DALLAS — Though finding a starting quarterback to replace Collin Klein was easily the hot topic for Kansas State at Big 12 Media Days on Monday, perhaps the bigger questions facing the Wildcats this season fall on the defensive side of the ball.
K-State, picked to finish sixth in the Big 12, lost nine defensive starters, including six of its front seven players and three out of four in the secondary. The Wildcats, coming off their second Big 12 championship, return just senior linebacker Tre Walker and senior safety Ty Zimmerman.
Last season the Wildcats were third in the Big 12 in total defense, behind only TCU and Texas Tech. Duplicating that, with so many new faces, could be a hefty challenge for K-State in the pass-heavy, speed-first Big 12. In part, what made last year’s Wildcats so successful on defense had a lot to do with what they did on offense in controlling the ball and time of possession.
K-State coach Bill Snyder understands that argument, but said Monday no matter what his Wildcats do on offense, its not going to slow the opponent’s offenses down.
“Our defense will have a tremendous challenge because of the speed or the tempo of so many football teams in the Big 12 — everybody moves too rapidly,” he said. “You hear the numbers, and everybody keeps track of the amount of time it takes from one snap to the next, and a lot of teams averaged 18, 19 seconds between snaps. I’m watching the University of Texas in their spring game and they’re going every 9 or 10 seconds in some of the series that they ran.
“You can say you take up more time, and therefore the defense is not on the field as long. That might be true in terms of 30 minutes per ballgame for offense or defense… But it’s how fast they go during that period of time. If somebody is going so fast and they’re getting in 90 plays a ballgame, then your defense is going to have some issues.”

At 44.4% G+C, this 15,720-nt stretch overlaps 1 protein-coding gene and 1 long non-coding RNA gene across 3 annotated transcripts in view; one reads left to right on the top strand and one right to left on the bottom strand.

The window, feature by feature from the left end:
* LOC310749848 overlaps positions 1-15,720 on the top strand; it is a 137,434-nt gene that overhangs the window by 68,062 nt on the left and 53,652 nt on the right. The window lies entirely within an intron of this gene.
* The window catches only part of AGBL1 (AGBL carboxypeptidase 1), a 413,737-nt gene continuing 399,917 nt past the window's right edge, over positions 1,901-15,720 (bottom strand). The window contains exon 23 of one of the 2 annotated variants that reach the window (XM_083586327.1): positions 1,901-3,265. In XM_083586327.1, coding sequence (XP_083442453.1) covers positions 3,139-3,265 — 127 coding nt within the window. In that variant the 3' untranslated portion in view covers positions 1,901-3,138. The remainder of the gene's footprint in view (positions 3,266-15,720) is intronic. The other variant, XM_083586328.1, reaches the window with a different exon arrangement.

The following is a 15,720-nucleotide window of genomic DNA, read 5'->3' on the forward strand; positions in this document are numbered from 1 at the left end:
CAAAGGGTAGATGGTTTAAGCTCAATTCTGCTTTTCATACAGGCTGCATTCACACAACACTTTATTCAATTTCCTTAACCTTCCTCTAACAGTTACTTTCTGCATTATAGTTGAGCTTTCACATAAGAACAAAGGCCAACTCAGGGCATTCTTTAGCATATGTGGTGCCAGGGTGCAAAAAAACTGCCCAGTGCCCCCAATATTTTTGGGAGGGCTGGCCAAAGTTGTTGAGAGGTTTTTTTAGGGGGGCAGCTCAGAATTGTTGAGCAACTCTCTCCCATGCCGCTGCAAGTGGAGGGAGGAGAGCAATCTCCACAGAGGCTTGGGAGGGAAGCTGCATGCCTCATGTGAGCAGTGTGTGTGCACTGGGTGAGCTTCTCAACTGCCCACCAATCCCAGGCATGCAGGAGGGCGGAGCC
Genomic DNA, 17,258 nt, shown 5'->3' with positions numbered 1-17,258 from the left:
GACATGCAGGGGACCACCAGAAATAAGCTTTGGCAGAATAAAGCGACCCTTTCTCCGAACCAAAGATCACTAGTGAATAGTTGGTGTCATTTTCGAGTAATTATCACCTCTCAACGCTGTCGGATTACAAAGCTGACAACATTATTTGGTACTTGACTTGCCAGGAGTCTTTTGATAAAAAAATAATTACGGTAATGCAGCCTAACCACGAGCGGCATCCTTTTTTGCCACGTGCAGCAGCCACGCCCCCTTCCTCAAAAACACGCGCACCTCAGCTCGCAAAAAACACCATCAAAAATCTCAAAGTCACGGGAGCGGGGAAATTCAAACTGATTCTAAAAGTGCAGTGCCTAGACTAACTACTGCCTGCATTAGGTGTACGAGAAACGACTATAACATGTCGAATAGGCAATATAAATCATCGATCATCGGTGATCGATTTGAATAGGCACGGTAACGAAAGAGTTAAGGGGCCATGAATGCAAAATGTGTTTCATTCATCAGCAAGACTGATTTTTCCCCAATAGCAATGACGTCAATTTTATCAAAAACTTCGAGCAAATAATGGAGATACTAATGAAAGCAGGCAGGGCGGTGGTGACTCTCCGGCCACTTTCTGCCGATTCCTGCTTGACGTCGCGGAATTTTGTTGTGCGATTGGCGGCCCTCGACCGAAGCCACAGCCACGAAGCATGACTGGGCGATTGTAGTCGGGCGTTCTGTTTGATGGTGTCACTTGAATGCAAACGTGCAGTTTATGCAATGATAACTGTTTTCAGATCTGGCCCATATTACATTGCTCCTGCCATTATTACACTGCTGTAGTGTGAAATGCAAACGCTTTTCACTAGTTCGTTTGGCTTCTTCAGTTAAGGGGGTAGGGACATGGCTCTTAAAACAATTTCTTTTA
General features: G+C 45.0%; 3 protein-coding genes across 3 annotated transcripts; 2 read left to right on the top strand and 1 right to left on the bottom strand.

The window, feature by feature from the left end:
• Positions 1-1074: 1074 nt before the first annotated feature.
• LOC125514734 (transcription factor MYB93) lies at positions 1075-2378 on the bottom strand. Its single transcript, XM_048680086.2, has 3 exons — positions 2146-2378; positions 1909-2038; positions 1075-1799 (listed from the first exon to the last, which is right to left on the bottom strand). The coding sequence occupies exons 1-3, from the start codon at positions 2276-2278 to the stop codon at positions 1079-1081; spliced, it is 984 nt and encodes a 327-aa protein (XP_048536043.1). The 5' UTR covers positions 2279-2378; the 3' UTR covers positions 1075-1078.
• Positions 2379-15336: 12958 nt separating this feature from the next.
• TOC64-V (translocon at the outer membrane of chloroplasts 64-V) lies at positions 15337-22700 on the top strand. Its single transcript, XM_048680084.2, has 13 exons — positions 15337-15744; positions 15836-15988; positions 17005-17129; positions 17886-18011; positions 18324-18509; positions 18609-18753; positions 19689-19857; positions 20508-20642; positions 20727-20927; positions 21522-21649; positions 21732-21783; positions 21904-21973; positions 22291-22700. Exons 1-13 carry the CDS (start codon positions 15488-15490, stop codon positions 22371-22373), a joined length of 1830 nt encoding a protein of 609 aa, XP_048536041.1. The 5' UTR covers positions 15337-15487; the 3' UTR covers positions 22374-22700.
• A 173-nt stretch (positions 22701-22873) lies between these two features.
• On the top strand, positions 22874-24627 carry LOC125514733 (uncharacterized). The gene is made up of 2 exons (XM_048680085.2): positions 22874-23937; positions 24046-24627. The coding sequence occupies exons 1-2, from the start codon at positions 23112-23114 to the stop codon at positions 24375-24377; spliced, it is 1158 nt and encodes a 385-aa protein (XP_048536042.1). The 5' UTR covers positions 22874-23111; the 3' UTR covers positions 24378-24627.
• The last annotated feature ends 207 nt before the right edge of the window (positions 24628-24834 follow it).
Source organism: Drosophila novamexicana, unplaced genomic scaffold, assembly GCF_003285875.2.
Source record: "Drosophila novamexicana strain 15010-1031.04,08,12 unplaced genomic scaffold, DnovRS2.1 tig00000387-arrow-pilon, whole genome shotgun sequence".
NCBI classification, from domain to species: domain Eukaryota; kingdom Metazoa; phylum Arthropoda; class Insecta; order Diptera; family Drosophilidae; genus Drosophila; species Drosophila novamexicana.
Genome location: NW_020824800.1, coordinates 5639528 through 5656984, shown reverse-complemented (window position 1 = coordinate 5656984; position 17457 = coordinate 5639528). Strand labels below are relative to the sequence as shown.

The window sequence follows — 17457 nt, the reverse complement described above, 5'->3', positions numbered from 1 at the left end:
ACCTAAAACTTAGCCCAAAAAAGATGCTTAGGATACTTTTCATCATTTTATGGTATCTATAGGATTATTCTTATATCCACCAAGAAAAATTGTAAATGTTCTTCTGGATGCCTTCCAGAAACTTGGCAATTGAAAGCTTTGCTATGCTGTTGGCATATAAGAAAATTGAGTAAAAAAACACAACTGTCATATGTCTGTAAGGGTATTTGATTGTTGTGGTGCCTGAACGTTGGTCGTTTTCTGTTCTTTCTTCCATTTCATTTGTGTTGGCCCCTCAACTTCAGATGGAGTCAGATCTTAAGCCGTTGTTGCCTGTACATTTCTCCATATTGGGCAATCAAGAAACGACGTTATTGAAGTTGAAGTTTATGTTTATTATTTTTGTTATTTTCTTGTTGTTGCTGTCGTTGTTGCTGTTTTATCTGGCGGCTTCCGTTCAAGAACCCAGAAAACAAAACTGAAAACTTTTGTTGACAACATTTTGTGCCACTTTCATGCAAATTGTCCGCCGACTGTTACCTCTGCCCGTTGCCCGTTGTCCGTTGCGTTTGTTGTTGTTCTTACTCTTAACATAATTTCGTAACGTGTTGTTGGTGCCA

The lack of returning starters on defense will also affect what the Wildcats do on special teams as well this season. K-State had the best special teams units in the country a year ago. And though returners Tyler Lockett and Tramaine Thompson are back, so many of the others that made the units go, are gone.
“When you lose as many as we did on defense, that can have an impact on your special teams because so many of your defensive players play on special teams,” Snyder said. “We’ve been fortunate to have pretty good special teams units… but an awful lot of the personnel on those units, those six units, were defensive players as well.”
On the offensive side — though with no starting quarterback just yet — the clear strength should be the Wildcats’ veteran offensive line with all five returning. That could be a very good thing for the new quarterbacks in sophomore Daniel Sams and juco transfer Jake Waters — whoever wins the job — if the line doesn’t take the assumed job security for granted.
“If I’m the quarterback, I’m awful happy about it for sure,” Snyder said. “But it’s a double-edged sword, I think. Number one, given the options, you’d rather have all of them coming back, but you’d want to have them all coming back in an environment in which they are going to improve and continue to get better.
“You have all five of your offensive line starters coming back. They’re aware of that as well. Now, whether or not they take some things for granted because of that, it would put us in dire jeopardy. If they don’t take anything for granted and they commit themselves to becoming better, then it’s a very, very positive thing.
“It can work both ways for you. But I’d rather have it the way it is than the other, though.”
Snyder always has a mile-long list of concerns going into a new season, another week or even another day. Nothing has changed this year either, as the Wildcats get set for their season opener at home on Aug. 30 against North Dakota State. But one thing in certain, where his team was picked in the preseason poll isn’t on that list.
The Wildcats were picked sixth, just as they were a year ago when they actually won the conference title. The year before, K-State was tabbed eighth, but finished second.
“I think I said last year that, if I were given the opportunity, I would have picked us 99th,” Snyder said. “As I look as it this year, right now where we stand, I’d probably echo the same thought.”
Snyder recalls first job
Who knew Snyder was so diverse? When asked Monday about his first assistant coach position, the soon-to-be 74-year-old coach recalled his job in Gallatin, Mo.
“This was a high school position,” he said. “I was an assistant football coach and assistant basketball coach and assistant women’s basketball coach, assistant track coach, drove the school bus, taught four units of Spanish, which I knew nothing about, and I made $6,000 a year.
“And I thought I’d died and gone to heaven, in all honesty, because I’d never had a paycheck worth very much prior to that.” he said.